Hormonal Contraception Linked to Increased Risk of Depression


November 16, 2016

In 2010, Nancy Gibbs, writing for Time magazine on the 50th anniversary of the Food and Drug Administration’s approval of the birth control pill, described what was, to date, one of the largest studies looking at the long term effects of the use of hormonal contraception. She wrote that the study demonstrated that women taking the birth control pill significantly reduced their risk of premature death, yet “many women still question whether the health risks outweigh the benefits.” Every packet of birth control pills comes with a comprehensive list of possible side effects, from nausea to increased risk of blood clots. Some studies have also suggested that the use of hormonal contraception may be linked to mood disturbances—though the evidence has been somewhat contradictory. Now, a large-scale study out of the University of Copenhagen in Denmark suggests that use of hormonal contraception like the birth control pill is associated with a first diagnosis of depression.

Hormones, contraception, and mood

Changing levels of cycling hormones like estrogen and progestin govern a woman’s monthly menstrual cycle, including triggering ovulation, or the release of an egg from the ovary, and the preparation of the uterus for implantation of a potentially fertilized egg. Hormonal contraception like the birth control pill, the patch, or the vaginal ring contain synthetic forms of these female sex hormones to even out levels over the course of the menstrual cycle, inhibiting ovulation and implantation in the process. It is one of the most reliable forms of birth control available to women.

“Virtually all women of reproductive age who have ever been sexually active have used at least one contraceptive method at some point in their life—that’s about 99 percent of all American women. The most recent national data suggest that about 62 percent of women in the US are currently using some form of birth control,” says Megan Kavanaugh, a senior research scientist at the Guttmacher Institute. “The three most common methods used are oral contraceptive pills—about 26 percent of that 62 percent are using those—with the second most common being sterilization followed third by condoms. And there’s a reason why so many women use the pill. It works quite well for preventing pregnancy, which has a number of social and economic benefits to the individual. But use of the pill can also have other benefits including regulation of the menstrual cycle, treating of premenstrual syndrome (PMS) and premenstrual dysmorphic disorder (PMDD), and the decreased risk of certain cancers.”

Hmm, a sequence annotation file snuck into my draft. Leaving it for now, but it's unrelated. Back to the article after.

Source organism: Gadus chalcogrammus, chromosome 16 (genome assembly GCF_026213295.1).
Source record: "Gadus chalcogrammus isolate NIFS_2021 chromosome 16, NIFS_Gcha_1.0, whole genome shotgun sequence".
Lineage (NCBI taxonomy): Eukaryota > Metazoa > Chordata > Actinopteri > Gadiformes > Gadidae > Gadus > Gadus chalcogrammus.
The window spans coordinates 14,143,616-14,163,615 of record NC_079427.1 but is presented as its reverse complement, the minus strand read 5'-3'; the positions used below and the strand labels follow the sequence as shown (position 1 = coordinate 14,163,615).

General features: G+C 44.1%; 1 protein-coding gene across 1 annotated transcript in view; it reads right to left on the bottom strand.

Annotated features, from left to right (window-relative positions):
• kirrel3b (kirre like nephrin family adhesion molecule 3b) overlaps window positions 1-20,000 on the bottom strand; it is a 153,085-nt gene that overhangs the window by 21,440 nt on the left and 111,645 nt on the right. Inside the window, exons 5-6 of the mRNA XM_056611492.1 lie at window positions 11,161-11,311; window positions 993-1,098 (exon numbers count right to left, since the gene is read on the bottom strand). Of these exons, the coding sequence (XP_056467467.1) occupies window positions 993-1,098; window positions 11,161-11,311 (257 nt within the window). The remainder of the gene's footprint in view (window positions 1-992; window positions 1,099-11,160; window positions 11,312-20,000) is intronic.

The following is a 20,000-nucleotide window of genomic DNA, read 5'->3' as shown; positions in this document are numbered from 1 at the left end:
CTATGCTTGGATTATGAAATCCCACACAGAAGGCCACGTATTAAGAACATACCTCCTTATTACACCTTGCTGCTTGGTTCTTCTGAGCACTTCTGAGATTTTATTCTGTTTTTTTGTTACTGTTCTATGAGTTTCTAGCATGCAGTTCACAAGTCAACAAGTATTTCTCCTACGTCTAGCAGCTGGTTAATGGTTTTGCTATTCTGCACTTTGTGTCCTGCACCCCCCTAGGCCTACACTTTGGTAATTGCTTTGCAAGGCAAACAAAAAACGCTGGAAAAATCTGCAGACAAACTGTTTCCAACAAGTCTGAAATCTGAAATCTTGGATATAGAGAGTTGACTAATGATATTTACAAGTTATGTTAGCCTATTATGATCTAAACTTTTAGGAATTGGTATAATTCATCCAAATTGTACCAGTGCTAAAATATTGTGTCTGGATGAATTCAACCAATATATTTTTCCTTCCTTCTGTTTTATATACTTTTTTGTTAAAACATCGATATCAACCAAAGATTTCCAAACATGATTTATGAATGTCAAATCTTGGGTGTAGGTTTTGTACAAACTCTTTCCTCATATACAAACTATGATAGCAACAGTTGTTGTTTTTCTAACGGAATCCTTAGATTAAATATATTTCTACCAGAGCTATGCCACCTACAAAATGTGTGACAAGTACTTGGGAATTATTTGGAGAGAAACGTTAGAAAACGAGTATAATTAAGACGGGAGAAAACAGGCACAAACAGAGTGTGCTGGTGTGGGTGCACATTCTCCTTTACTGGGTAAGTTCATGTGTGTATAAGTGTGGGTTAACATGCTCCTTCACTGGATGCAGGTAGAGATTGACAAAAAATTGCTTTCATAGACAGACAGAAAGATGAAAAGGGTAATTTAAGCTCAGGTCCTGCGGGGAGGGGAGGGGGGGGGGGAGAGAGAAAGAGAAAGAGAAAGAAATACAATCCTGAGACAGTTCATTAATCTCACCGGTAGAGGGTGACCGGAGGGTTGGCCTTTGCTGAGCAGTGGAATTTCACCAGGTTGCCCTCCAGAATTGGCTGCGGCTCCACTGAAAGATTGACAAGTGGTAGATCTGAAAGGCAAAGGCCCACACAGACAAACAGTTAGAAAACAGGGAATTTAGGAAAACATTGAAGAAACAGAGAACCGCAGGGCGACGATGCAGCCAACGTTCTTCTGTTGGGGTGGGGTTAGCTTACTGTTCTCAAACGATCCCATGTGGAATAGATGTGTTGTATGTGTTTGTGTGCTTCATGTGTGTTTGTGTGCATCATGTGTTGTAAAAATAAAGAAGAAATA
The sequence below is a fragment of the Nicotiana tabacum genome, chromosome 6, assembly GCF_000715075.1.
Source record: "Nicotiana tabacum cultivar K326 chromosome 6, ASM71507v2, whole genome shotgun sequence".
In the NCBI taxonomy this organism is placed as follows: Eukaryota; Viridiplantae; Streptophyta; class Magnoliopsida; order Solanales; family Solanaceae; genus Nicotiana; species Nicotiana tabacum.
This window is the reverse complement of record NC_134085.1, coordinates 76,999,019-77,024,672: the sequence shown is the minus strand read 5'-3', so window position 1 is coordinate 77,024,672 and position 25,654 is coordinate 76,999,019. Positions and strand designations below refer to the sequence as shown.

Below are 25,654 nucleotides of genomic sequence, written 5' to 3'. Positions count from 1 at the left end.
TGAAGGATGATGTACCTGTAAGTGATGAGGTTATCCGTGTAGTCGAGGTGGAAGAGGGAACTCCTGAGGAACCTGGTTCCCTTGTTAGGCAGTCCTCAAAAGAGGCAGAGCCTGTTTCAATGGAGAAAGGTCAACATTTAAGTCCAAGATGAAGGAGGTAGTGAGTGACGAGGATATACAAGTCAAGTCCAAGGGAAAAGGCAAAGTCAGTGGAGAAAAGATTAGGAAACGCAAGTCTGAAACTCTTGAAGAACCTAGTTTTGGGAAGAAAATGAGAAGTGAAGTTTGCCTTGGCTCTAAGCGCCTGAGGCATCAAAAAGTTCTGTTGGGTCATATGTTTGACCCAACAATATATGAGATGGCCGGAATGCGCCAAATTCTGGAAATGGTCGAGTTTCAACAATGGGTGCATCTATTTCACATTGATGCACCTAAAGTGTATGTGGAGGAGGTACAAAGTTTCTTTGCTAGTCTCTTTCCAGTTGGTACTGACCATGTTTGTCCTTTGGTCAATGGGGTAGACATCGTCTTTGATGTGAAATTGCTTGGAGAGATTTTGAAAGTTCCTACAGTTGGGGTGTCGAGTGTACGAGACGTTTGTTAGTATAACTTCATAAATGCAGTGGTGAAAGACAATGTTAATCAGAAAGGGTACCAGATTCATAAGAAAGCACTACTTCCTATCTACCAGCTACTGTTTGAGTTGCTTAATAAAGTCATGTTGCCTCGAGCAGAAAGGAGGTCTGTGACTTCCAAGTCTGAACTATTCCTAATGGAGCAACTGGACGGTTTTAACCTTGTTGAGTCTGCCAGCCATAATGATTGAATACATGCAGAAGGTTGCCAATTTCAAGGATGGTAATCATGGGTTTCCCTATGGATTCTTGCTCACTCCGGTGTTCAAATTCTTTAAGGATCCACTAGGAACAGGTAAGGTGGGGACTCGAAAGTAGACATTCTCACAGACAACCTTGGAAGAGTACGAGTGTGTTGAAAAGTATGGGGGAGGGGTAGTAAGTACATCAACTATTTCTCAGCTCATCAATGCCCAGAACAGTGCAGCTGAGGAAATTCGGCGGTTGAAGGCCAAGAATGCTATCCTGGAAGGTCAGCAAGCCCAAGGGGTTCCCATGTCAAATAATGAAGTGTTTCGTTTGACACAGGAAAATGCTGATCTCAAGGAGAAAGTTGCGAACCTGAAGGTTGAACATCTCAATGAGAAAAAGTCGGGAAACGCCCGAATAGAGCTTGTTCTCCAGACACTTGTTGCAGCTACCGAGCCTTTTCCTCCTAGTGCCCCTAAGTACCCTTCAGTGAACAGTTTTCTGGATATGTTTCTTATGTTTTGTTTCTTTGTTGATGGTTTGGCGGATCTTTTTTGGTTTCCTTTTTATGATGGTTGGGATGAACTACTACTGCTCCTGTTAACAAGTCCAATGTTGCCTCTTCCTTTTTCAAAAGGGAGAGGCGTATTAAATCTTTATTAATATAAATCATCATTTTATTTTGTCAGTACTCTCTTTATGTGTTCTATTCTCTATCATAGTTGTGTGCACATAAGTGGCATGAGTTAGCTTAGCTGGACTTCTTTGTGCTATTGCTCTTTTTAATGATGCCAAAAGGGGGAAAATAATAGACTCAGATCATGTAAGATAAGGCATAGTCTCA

Converging evidence suggests that the same hormones that regulate fertility also influence mental health (See “Sex Differences Offer New Insight Into Psychiatric Disorders” and “Hormones, Sexual Dimorphism, and the Brain—A Primer”). Emily Jacobs, a neuroscientist at the University of California Santa Barbara, says that it’s now known that persistent maladaptive responses to stressors can lead to mood disorders—and many of the brain regions that regulate stress response are densely populated with estrogen receptors.

“It’s possible that dampening the natural fluctuations of sex steroid hormones with chronic oral contraceptive use could dysregulate activity in stress circuitry and, in turn, increase risk for mood disorders,” she says.

Øjvind Lidegaard, a gynecologist at the University of Copenhagen, says that many women do report feelings of diminished mood after being prescribed the pill. 

“This is something that many women report after commencing use of oral contraception—and more women than you would expect just by the general occurrence of depression,” he says. “So it was something we felt that we needed to take a more systematic look at.” 

A health registry of millions